The workers they passed on the road haunted Ter’. They all work so tirelessly for our survival completely oblivious to the impending doom of this planet and everyone on it. “In it,” she nearly scoffed aloud catching herself as she noticed the driver watching her over his shoulder. “Lady, are you well?” He asked innocently.
“Yes, sorry just thinking aloud is all. I have a great deal on my mind.” She scolded herself quietly; she needed to keep it together. She had never felt so torn in all her young life.
To the relief of Ter’ they could see Mendleson Manor in the distance. It was truly a sight to behold. She had never traveled to the west in all her years but she had seen pictures. It was carved completely in the side of a great wall nearly 300 feet high. She had studied the diagrams of the great elevators which rose all the way to the grand courtyard nestled at the very top. Massive artificial lights had been installed which were used to grow the algae the people in this quadrant survived on. She had never known anything other than these algae and wondered if it tasted the same to others as it did to her. Bondy’s words echoed in her mind. “Supplements,” She had read of such things in her studies and almost surprised herself as she started recounting all the things she did know about food and harvesting. Facts she had tucked away in her mind never really believing they held much value. Hadn’t her mother been extensive with her education of things she felt were unnecessary?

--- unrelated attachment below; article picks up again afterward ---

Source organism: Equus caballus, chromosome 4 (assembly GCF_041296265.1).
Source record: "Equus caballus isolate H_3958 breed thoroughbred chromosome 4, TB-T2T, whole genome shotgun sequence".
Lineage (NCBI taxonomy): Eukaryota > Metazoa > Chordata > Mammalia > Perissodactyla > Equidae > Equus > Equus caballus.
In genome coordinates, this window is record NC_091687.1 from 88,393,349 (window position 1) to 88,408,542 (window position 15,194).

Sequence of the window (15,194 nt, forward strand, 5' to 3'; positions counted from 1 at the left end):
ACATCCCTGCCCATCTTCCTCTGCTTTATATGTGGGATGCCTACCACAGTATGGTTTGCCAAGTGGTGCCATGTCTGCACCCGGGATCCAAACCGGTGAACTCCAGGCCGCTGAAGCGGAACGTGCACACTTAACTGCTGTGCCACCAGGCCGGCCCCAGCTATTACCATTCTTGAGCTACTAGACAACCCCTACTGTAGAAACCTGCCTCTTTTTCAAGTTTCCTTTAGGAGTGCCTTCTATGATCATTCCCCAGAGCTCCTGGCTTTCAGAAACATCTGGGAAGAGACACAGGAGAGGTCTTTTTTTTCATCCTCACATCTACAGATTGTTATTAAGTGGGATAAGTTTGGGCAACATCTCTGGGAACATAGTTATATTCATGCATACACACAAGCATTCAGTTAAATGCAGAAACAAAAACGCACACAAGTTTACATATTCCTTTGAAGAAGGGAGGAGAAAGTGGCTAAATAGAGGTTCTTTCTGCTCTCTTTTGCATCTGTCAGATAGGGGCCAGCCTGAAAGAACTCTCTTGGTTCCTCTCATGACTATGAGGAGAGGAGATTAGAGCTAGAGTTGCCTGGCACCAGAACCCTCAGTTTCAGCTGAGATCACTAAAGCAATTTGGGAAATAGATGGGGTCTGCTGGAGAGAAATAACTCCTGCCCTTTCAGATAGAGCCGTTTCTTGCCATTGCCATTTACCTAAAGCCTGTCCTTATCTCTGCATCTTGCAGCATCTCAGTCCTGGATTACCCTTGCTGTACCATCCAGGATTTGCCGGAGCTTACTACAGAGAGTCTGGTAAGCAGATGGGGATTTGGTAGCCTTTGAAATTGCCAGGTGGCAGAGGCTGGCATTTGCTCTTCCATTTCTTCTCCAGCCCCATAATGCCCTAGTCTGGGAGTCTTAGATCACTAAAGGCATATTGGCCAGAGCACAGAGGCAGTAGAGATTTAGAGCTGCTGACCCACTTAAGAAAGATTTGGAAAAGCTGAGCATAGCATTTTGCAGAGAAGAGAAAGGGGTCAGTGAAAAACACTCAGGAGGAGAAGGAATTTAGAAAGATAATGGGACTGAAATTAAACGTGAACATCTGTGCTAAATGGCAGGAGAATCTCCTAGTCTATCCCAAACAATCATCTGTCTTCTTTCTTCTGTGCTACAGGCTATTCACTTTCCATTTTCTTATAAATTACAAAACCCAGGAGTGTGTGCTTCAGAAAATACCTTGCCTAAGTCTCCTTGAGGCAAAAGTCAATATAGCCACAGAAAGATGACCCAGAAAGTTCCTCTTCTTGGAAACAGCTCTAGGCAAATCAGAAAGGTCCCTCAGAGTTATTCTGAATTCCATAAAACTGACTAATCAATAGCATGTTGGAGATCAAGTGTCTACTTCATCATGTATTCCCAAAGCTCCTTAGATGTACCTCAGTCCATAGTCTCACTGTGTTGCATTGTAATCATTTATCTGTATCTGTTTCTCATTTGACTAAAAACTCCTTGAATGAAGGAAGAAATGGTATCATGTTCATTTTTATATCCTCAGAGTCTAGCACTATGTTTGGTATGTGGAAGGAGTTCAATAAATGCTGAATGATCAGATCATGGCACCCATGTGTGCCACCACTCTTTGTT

The responsibility of education was bore by their parents. If your father were an engineer then you would be an engineer. It was only the royal families who had any choice in the career paths they chose. Her mother had been a Buren far from the south and had studied medicine and botany from the time she was a small child. She had married her father when she was only 16 and he had been 15. Royals only married royals and that was a tradition that went back even before the darkening. A great deal of their history was lost as her people fled the radiation but it was believed the king descended from the captain of the ship which brought them here but those records had not been completely salvaged. Names were augmented over the generations to give them a more royal air but Ter’s father had assured her their name is the same as our ancestor who boarded that ship three thousand years ago. Ter’ had set out at one point to find out the names of the crew and passengers of the ship which brought her ancestors over but it was incomplete. She spent weeks going through the data until one day she found an entry that sent her flying up the stairs and through Tiernon Manor raving like she had gone mad.